To advance our understanding of the economics of prizes, awards and their link with virtues,we warmly invite economists, historians, philosophers, scholars in organization and management and other social scientists to answer to this call and submit an extended abstract (max 1000 words).
– Robert Dur, Erasmus University Rotterdam (Economics)
– Bruno Frey, University of Basel (Behavioural Science)
– Ruth Grant, Duke University (Political Science)
“Pier Luigi Porta” Award:
Heirs will honour the memory of the past Heirs’ President Professor Pier Luigi Porta by a special award to the best paper presented at this conference, a stream of research strongly supported by him before dying. Heirs invites all under fourty scholars to apply for this special “Pier Luigi Porta Award”. The award consist in 2500 euro plus travel cost and accomodation for the conference. The prize will be assigned during the social dinner.
Deadline for submissions of extended abstracts (max 1000 words):
February 15th, 2017 (acceptance date: February 25th, 2017)
Organization committee: HEIRS & LUMSA University
Luigino Bruni (LUMSA), Vittorio Pelligra (U. Cagliari), Tommaso Reggiani (LUMSA), Matteo Rizzolli (LUMSA), Alessandra Smerilli (LUMSA).
“PRIZES AND VIRTUES: AN INTERDISCIPLINARY WORKSHOP”
The Bible contains lots of economic directives and insights. Some of it is quite interesting for maintaining social order and some of it quite objectionable in light of 21st century moral norms (e.g., the tacit endorsement of slavery and polygamy).
Part of my passion for justice in markets was aroused as a teenager by reading the accounts of Jesus in the book of Matthew. I guess (but have no evidence) that some of this also rubbed off on Adam Smith, who initially trained for the clergy. Smith thought hard about justice for the poor, and it was almost always the focus of his interest (on average he returns to the word justice about once every other page in TMS and once every 7 pages in WN).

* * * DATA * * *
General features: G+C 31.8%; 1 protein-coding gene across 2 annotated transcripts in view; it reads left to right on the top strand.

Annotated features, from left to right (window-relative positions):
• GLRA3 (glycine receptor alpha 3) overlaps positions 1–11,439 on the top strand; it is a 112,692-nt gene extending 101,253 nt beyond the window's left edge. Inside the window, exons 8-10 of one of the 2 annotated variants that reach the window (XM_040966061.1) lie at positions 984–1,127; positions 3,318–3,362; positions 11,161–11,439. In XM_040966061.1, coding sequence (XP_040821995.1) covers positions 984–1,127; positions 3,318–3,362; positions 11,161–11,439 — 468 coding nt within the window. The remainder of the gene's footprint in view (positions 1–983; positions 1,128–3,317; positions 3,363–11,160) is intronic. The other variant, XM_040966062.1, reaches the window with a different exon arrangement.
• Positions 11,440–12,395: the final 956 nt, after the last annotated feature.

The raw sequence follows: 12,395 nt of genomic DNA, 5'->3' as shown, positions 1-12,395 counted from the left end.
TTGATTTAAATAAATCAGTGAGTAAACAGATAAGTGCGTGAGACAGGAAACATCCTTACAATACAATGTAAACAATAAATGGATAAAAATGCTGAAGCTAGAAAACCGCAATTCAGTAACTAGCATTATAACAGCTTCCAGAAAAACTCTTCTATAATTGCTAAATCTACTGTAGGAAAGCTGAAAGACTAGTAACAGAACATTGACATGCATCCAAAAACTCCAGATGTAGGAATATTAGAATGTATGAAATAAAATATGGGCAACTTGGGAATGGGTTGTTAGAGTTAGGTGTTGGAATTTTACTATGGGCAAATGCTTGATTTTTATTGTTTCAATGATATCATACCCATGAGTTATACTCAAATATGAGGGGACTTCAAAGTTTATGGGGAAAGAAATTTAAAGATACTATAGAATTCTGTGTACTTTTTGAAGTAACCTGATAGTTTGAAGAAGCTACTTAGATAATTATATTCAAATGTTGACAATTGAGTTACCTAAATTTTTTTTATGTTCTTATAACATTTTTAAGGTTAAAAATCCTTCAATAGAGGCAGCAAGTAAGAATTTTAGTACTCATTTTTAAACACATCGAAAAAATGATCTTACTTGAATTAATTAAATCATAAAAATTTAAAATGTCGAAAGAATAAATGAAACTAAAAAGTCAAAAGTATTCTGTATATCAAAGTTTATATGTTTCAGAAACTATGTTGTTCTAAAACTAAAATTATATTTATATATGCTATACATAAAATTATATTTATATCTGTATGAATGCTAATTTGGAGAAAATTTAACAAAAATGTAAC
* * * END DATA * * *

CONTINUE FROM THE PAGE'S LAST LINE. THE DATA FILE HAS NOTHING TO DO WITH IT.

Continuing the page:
My initial Jesus-inspired inclination was definitely toward socialism, and many Christians in Latin America followed Liberation Theology which seemed almost communistic. It was not until graduate school, however, when I had returned to Brazil to gather data for my dissertation, that the deeper meanings of justice through policy came to be appreciated. The Brazilian government's wholesale manipulation of prices and incentives seemed politically motivated to help elites, and even when done to supposedly help the poor, was often ineffective. That opened my eyes to the deeper virtues in markets—if, as Smith noted, the correct pre-conditions existed.
Not all Bible passages lean socialistic. Here's one passage (of many) on the meaning of ownership and incentives (the principal-agent problem):
The hired hand is not the shepherd and does not own the sheep. So when he sees the wolf coming, he abandons the sheep and runs away. Then the wolf attacks the flock and scatters it. 13 The man runs away because he is a hired hand and cares nothing for the sheep.